Karen Armstrong has written another big book about the various ways people throughout history and across cultures envision and explain what they can neither see nor understand.
This new work by the prolific British author is titled "The Case for God." It takes 411 pages to argue that the postmodern believer must find a theology of silence, a catechism beyond words.
Her message inspires this advice for time-pressed readers who'd like to practice what Armstrong preaches:
Read the introduction, then skip to the final chapter. Make sure you read the Epilogue, but don't worry too much about those 289 pages in between.
Armstrong, who attracted a loyal following with her 1993 best-seller "A History of God," is a brilliant woman and engaging commentator on the philosophical and theological foundations of the world's religions. But she has an annoying tendency to explain the history of everything every time she wants to make a point.
Her point here is a well-reasoned response to the so-called "new atheists," a trio of anti-religionists (Richard Dawkins, Sam Harris and Christopher Hitchens) who surprised the publishing world with their own series of best-selling books.
Armstrong rightly points out that these writers have committed literary sins - not so much with their disbelief in God - but in the way they seek to discredit all people of faith by focusing on the intolerant and sometimes violent message promoted by Muslim, Christian and Jewish fundamentalists.
In the process, Armstrong argues, Dawkins, Harris and Hitchens are guilty of the same narrow-mindedness that they seek to expose. "Like all religious fundamentalists," she writes, "the new atheists believe that they alone are in possession of truth; like Christian fundamentalists, they read scripture in an entirely literal manner."
This former nun and author of 18 other books on religious themes outdoes the new atheists with her own critique of contemporary religious fundamentalism. "It is essential for critics of religion to see fundamentalism in historic context," she writes. "Far from being typical of faith, it is an aberration."
Armstrong does not just go after the easy targets - the Osama bin Ladens and Jerry Falwells of the world. Nor does she avoid the obvious horrors of Christendom - the Crusades, the Inquisition and the wars of religion. She recounts that bloody horror, but continues with a subtler analysis of the way modern theologians sought to rationalize the divine in the wake of the Reformation, the Enlightenment and the scientific revolution.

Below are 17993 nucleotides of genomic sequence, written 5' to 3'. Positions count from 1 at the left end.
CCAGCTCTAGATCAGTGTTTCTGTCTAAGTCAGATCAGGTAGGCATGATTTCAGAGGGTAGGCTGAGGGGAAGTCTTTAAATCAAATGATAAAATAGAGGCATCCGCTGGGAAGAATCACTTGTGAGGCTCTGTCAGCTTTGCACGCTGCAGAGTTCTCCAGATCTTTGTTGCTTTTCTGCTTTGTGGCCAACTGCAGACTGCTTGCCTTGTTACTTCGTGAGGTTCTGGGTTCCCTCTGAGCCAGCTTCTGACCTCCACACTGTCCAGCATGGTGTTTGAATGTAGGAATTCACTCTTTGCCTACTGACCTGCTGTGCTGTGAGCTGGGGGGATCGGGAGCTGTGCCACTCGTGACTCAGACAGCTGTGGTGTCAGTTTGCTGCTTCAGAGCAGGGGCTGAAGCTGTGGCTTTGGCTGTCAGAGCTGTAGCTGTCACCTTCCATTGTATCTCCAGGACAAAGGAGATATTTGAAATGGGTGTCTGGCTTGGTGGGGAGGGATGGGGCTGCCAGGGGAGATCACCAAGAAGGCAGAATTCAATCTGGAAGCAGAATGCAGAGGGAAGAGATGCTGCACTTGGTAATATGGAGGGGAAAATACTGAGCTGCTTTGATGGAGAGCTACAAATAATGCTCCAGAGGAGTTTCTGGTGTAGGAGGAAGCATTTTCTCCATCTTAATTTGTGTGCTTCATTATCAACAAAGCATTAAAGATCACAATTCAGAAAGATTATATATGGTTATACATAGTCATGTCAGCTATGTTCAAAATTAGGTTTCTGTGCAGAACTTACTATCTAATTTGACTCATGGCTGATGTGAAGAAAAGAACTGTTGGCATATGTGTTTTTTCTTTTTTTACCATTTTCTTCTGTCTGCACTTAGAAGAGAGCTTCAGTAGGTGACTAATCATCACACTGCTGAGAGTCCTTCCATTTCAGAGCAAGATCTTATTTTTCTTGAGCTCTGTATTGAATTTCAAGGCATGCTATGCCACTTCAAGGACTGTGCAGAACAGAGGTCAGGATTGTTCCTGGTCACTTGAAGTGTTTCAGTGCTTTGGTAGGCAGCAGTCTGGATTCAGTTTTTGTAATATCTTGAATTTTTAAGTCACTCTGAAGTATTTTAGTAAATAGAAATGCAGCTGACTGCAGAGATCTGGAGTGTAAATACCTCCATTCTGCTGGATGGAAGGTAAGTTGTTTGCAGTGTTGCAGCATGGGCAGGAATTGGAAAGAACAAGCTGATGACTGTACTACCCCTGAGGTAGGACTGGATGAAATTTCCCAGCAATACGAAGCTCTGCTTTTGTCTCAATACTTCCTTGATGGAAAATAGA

Philosophers who mistakenly predicted "the death of God" were dead wrong in that prophecy, but they did seriously injure the Almighty by turning divinity into "a purely notional truth attainable by the rational and scientific intellect, without ritual, prayer or ethical commitment."
"Religion was never supposed to provide answers to questions that lay within the reach of human reason," Armstrong concludes. "Religion's task, closely allied to that of art, was to help us live creatively, peacefully, and even joyfully with realities for which there were no easy explanations."
This is not an easy task. True religion "requires a great deal of effort and cannot succeed if it is facile, false, idolatrous, or self-indulgent."
Armstrong does uncover a few gems in her lucid but sometimes tiring recitation of the entire history of Greek philosophy, Jewish mysticism, Christian theology and Muslim thought.
One of them was a sixth century Syrian mystic who used the pseudonym Dionysius the Areopagite, who was St. Paul's first Athenian convert. Here was a Christian writer who appreciated the value of silence and a different kind of knowledge - an "unknowing" that "drives us out of ourselves."
Armstrong writes that Pseudo-Dionysius understood "the inherent finitude of language," and ends her book with the suggestion that "it is perhaps time to return to a theology that asserts less and is more open to silence and unknowing."
Let's err on the side of praise, and find mystical paradox in the way Armstrong takes so many words to get us to a truth beyond words. For, in the end, "The Case for God" sounds an enlightened call for people of faith - and people of no faith - to follow a middle path between mindless fundamentalism and rigid atheism.
This review first appeared in the SF Chronicle of Oct. 18, 2009